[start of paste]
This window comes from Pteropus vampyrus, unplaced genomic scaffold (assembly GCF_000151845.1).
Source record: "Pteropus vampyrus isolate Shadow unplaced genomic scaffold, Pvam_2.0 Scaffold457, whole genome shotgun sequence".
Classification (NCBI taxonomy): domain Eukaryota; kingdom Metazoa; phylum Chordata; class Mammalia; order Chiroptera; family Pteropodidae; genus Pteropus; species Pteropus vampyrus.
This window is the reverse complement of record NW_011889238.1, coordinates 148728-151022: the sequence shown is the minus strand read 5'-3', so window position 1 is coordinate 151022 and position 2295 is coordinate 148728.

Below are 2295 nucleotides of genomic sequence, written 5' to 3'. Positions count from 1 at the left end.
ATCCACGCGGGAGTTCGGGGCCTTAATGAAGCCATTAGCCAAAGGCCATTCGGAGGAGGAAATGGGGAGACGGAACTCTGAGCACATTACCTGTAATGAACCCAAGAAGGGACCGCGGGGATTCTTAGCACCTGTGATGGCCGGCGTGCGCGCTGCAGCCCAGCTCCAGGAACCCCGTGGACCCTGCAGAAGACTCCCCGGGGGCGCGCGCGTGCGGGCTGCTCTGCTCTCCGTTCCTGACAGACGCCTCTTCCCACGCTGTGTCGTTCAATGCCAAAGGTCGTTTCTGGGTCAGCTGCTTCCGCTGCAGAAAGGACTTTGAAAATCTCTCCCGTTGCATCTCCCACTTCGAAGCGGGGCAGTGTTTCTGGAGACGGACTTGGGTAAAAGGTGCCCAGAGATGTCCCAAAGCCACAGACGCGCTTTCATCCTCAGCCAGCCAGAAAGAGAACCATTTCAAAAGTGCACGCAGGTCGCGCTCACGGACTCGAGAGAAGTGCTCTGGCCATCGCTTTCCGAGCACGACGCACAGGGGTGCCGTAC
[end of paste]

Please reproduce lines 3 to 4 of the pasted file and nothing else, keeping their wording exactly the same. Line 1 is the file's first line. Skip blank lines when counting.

Classification (NCBI taxonomy): domain Eukaryota; kingdom Metazoa; phylum Chordata; class Mammalia; order Chiroptera; family Pteropodidae; genus Pteropus; species Pteropus vampyrus.
This window is the reverse complement of record NW_011889238.1, coordinates 148728-151022: the sequence shown is the minus strand read 5'-3', so window position 1 is coordinate 151022 and position 2295 is coordinate 148728.